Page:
Focusing on pattern, quantity, space, and change, the Mathematics major will help students develop habits of mind that enable them to look at real-world problems with a critical and analytical eye, and to take appropriate action.
Mathematics is a discipline of interconnected concepts that focus on pattern, quantity, space, and change. Through mathematics, we can better understand, represent, and solve problems in our world. A primary goal of the mathematics major is to help students develop habits of mind that enable them to look at real-world problems with a critical and analytical eye, and to take appropriate action. Students in the major will encounter the challenging, creative, and empowering ideas of mathematics that make this discipline an exceptional achievement of the human mind. Students completing the Mathematics major can go on to graduate school, seek professional employment in the field, or teach Mathematics in a variety of settings (See Education Majors).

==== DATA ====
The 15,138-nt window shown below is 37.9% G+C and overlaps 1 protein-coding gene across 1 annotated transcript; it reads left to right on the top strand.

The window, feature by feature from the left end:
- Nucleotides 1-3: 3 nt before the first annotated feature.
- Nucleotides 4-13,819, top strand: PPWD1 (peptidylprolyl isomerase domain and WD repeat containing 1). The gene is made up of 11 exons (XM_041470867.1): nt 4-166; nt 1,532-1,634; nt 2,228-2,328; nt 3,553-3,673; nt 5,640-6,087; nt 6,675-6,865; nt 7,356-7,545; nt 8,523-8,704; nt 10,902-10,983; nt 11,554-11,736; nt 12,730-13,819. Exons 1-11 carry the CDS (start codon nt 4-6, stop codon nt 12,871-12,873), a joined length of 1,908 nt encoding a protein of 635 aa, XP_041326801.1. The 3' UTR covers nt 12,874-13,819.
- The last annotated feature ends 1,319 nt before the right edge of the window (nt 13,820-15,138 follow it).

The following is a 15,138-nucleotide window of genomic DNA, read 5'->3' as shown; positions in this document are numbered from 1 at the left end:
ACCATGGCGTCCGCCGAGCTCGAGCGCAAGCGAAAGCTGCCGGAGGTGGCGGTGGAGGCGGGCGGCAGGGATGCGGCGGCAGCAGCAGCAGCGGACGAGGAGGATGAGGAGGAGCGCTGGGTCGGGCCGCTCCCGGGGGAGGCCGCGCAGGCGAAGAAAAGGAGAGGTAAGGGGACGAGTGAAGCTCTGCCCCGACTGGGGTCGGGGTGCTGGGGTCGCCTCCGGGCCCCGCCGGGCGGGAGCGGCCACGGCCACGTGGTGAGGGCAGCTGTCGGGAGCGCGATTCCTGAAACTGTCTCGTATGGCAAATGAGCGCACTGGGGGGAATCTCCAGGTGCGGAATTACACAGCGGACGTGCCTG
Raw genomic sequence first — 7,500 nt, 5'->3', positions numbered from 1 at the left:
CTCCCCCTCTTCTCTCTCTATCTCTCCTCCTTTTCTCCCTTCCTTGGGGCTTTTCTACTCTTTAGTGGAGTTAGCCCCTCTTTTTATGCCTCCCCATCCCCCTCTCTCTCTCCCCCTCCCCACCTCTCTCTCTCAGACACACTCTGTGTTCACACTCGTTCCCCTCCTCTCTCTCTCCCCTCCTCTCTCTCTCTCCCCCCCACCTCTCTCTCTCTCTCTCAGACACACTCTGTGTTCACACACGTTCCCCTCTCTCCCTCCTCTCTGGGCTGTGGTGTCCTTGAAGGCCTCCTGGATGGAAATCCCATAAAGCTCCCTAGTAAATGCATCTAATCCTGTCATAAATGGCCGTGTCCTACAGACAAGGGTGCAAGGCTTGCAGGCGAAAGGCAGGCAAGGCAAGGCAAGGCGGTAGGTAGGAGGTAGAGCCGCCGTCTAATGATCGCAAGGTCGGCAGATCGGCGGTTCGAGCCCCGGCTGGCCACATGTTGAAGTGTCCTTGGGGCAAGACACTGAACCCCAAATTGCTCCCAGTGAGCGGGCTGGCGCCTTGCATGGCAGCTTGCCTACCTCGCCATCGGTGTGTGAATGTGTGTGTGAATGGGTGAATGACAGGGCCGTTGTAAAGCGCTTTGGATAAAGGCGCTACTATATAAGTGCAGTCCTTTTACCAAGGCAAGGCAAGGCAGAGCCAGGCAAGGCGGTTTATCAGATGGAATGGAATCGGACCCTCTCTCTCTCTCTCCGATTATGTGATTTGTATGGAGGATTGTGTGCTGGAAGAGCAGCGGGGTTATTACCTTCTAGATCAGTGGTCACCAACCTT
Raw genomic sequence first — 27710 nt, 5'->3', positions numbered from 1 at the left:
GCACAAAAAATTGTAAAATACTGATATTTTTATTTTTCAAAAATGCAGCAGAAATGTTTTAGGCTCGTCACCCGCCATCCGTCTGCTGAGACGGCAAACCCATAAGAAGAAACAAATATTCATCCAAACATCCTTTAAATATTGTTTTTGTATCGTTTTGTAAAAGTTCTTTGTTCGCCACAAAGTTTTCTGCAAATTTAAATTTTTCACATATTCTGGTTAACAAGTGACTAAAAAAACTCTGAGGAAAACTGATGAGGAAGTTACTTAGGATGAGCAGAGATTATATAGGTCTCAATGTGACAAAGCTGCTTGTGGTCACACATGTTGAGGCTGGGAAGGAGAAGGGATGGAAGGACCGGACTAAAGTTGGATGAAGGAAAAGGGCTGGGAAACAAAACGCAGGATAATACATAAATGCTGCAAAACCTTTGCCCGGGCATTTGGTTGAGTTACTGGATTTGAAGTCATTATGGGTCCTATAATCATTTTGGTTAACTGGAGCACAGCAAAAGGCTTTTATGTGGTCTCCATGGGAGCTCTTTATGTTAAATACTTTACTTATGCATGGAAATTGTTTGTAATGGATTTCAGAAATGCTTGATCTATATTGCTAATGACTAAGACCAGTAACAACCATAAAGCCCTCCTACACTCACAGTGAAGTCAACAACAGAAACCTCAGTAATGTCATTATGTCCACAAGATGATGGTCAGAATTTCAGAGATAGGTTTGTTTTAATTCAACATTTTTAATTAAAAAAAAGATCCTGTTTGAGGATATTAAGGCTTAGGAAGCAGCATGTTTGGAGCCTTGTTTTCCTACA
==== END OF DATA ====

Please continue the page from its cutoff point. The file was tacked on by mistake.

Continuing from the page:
The Mathematics bachelor's degree program is directly linked to the mission of the University as it provides a powerful set of tools that enables students to participate more fully as citizens and in the role of social activists. The program is designed with the following principles:
Calculus is the mathematical study of change. It provides a tool for exploration of a broad range of phenomena across the physical, biological, and social sciences. This course introduces concepts of limit, continuity, derivative, and the definite integral and draws connections between the graphical ideas of tangents and area and the functional ideas of instantaneous rate of change and net change. This course requires a facility with algebra and functions, including exponential functions, logarithms, trigonometric functions, linear functions, and logarithms.
Statistical inference draws conclusions from data. The emphasis of this course is on the reasoning of inference — the what and how of making judgments about data. Topics include significance tests involving means and proportions, linear and multiple regression, and one- and two-way analysis of variance. A research project making use of inferential statistics is required.
Associate Professor of Mathematics
Assistant Professor of Mathematics
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